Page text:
Genes play a role in weight gain resulting from diets high in fat and sugar content, say scientists. The study in mice looked at over 100 genetically different breeds and how their bodies responded to high-fat, high-sugar diets. Researchers found eleven regions within the genome that were associated with fat gain and obesity - some of which corresponded to areas of the human genome that are also linked to obesity.
'We found that obesity has similar genetic signatures in mice and humans, indicating the mice are a highly relevant model system to study obesity. Overall, our work has broad implications concerning the genetic nature of obesity and weight gain', said Dr Brian Parks of the University of California, Los Angeles, who was involved in the study.
The study began with mice receiving a normal diet for eight weeks, followed by a high-sugar or high-fat diet for eight weeks - the latter replicating a typical fast-food diet. Scientists assessed the changes that resulted from the altered diet, including the deposition of fat, changes in normal gut bacteria and gene expression. Although the mice received the same diets, their responses varied depending on their genetic make-up, with some mice not showing any increase in body fat and others showing an increase of over 600 percent.
Professor Jake Lusis, who led the study at the University of California, Los Angeles, said to TIME: 'People generally assume that obese people eat a lot, but it was surprising that the weight gain [in mice] wasn't determined by the amount of fast-food that was consumed'.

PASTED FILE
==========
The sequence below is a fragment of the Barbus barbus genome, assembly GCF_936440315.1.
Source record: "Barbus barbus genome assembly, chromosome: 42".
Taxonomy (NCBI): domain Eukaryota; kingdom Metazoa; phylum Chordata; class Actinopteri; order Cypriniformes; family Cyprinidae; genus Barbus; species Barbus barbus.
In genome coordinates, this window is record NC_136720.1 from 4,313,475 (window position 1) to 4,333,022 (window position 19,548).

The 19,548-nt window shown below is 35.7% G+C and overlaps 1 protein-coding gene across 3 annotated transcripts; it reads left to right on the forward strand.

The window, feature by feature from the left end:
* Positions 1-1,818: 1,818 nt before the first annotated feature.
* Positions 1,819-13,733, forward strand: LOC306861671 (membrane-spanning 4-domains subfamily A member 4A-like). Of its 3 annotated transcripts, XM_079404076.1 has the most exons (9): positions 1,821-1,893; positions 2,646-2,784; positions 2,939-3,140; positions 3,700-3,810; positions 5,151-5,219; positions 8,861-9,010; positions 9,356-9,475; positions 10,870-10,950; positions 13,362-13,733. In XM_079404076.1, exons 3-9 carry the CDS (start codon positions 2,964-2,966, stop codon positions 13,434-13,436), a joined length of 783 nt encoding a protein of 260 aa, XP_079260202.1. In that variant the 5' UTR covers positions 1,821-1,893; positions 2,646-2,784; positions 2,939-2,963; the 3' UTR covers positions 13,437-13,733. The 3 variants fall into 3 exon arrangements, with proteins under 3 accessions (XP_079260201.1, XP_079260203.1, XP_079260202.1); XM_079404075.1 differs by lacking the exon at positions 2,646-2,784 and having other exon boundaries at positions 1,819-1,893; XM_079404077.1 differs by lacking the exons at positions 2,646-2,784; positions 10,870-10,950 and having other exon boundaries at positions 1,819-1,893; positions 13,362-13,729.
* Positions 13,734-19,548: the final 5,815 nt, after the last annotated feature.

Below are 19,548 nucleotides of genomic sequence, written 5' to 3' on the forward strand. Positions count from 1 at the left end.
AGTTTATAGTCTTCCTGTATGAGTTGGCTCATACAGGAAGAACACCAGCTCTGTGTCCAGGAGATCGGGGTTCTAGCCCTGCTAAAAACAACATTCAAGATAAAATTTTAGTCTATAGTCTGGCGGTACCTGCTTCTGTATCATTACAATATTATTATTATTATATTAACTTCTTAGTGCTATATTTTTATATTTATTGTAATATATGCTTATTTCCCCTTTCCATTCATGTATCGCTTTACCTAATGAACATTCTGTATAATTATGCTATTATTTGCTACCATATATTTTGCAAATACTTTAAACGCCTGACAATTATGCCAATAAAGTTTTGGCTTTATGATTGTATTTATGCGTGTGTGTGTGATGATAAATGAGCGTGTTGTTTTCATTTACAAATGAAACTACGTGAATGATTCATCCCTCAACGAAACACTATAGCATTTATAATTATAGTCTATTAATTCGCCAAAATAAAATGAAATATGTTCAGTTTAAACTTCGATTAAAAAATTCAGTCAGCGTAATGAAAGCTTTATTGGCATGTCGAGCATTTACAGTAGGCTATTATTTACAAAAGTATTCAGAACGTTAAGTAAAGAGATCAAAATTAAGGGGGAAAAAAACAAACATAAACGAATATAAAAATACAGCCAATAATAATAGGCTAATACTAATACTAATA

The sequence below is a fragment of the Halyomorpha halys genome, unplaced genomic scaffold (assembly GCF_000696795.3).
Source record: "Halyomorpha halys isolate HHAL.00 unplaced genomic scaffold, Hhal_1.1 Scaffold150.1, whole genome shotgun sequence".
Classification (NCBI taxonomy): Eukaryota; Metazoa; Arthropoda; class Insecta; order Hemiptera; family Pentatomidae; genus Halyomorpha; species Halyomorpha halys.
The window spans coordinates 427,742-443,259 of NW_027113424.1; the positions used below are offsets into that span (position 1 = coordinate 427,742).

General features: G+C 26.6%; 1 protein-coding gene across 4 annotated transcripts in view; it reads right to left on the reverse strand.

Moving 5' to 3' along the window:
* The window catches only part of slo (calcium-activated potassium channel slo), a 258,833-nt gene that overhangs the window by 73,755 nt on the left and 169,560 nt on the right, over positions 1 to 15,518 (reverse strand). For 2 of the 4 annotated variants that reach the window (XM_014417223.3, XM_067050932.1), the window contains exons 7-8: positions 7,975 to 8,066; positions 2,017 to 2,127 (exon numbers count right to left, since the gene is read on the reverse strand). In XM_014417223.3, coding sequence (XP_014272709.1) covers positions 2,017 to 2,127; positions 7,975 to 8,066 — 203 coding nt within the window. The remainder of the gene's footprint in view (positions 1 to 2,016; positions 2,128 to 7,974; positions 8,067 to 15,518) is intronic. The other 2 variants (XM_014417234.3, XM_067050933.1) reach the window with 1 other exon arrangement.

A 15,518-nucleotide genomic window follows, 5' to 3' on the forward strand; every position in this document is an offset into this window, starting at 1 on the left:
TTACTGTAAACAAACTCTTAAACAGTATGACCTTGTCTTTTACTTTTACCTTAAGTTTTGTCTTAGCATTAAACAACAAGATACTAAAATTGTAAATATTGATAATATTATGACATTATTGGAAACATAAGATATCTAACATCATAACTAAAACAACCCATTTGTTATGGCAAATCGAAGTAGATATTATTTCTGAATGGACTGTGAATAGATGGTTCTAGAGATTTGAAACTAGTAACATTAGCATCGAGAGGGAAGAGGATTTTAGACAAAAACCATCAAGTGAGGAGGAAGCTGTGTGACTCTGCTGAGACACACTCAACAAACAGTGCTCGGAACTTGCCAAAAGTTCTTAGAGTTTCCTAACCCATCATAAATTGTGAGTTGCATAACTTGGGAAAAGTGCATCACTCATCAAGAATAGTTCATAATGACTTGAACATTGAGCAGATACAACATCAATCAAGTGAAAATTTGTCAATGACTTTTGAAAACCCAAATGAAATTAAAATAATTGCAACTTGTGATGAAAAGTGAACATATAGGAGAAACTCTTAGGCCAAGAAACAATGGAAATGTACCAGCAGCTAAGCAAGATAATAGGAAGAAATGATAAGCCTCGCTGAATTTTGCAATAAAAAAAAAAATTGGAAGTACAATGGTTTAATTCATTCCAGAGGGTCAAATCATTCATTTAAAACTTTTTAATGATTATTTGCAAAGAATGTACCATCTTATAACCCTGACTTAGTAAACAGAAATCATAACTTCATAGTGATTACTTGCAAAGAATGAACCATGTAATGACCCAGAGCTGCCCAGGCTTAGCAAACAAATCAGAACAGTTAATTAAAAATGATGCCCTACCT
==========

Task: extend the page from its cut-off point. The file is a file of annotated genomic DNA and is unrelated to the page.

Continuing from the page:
By looking at the changes in gene expression that occurred alongside fat gain, the scientists suggest that approximately 80 percent of body fat is regulated by genes. The results indicated that the amount of food consumed did not necessarily equate to the amount of body fat the mice gained, and that the genetic control of their physiology was a significant contributor.
'Our study suggests that what's more important is their physical activity, how much the mice move and how some metabolise food. Some are more efficient at taking calories and putting them into fat rather than just spending it as energy. In the case of the mice, it looks like the metabolism and activity is way more important than the amount of food consumed', said Professor Lusis to TIME.
Future work will focus on investigating how the genetic regions identified specifically contribute to fat gain and obesity. Professor Lusis concludes: 'Genes don't act individually, they act by affecting other genes and interacting with the environment. If we can understand the full picture, it could potentially be really important for the critical problem of obesity'.